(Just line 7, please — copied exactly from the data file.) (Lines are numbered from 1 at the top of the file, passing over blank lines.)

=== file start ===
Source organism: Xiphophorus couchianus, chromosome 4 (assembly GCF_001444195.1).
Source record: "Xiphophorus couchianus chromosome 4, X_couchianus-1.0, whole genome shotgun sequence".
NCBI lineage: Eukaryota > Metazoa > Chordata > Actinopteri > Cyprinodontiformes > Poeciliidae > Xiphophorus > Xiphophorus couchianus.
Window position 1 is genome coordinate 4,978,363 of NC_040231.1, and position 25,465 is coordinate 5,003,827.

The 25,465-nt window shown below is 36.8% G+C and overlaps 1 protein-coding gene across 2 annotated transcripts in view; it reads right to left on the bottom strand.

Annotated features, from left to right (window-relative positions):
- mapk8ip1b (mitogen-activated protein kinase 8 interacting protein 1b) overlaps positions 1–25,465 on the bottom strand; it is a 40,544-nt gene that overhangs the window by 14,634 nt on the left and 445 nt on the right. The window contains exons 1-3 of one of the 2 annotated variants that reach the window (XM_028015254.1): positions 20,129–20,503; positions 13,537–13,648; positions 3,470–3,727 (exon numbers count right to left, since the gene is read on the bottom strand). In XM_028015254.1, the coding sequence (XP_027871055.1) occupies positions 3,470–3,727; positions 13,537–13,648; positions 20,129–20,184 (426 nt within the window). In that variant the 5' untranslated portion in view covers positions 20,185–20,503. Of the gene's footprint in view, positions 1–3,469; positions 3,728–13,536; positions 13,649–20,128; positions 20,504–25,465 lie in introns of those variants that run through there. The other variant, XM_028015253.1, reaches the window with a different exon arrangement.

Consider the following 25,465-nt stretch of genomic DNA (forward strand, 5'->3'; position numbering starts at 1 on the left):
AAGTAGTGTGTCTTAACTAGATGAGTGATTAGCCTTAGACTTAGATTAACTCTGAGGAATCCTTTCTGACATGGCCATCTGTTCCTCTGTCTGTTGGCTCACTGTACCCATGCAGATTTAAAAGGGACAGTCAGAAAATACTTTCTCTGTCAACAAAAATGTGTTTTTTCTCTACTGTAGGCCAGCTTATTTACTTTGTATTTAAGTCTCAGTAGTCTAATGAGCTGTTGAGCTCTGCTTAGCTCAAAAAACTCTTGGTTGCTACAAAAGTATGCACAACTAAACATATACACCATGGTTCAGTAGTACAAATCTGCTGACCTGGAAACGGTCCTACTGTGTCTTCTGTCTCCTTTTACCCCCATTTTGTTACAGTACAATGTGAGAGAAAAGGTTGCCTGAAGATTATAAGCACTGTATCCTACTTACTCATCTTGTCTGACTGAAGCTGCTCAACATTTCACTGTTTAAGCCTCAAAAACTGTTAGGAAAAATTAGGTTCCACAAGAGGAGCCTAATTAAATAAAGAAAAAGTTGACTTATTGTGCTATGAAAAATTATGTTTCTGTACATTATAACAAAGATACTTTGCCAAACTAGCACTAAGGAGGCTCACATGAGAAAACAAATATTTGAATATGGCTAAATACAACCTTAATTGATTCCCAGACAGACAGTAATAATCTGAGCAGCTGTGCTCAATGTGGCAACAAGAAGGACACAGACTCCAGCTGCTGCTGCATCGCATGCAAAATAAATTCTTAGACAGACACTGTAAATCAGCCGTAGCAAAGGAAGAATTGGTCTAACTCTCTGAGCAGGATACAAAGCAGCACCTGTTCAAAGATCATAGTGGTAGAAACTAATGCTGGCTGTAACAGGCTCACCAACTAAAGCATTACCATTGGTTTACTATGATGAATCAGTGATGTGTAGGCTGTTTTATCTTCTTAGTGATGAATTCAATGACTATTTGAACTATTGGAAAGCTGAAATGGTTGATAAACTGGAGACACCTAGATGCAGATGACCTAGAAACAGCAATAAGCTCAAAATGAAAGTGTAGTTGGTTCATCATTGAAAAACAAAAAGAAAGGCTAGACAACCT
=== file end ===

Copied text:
- mapk8ip1b (mitogen-activated protein kinase 8 interacting protein 1b) overlaps positions 1–25,465 on the bottom strand; it is a 40,544-nt gene that overhangs the window by 14,634 nt on the left and 445 nt on the right. The window contains exons 1-3 of one of the 2 annotated variants that reach the window (XM_028015254.1): positions 20,129–20,503; positions 13,537–13,648; positions 3,470–3,727 (exon numbers count right to left, since the gene is read on the bottom strand). In XM_028015254.1, the coding sequence (XP_027871055.1) occupies positions 3,470–3,727; positions 13,537–13,648; positions 20,129–20,184 (426 nt within the window). In that variant the 5' untranslated portion in view covers positions 20,185–20,503. Of the gene's footprint in view, positions 1–3,469; positions 3,728–13,536; positions 13,649–20,128; positions 20,504–25,465 lie in introns of those variants that run through there. The other variant, XM_028015253.1, reaches the window with a different exon arrangement.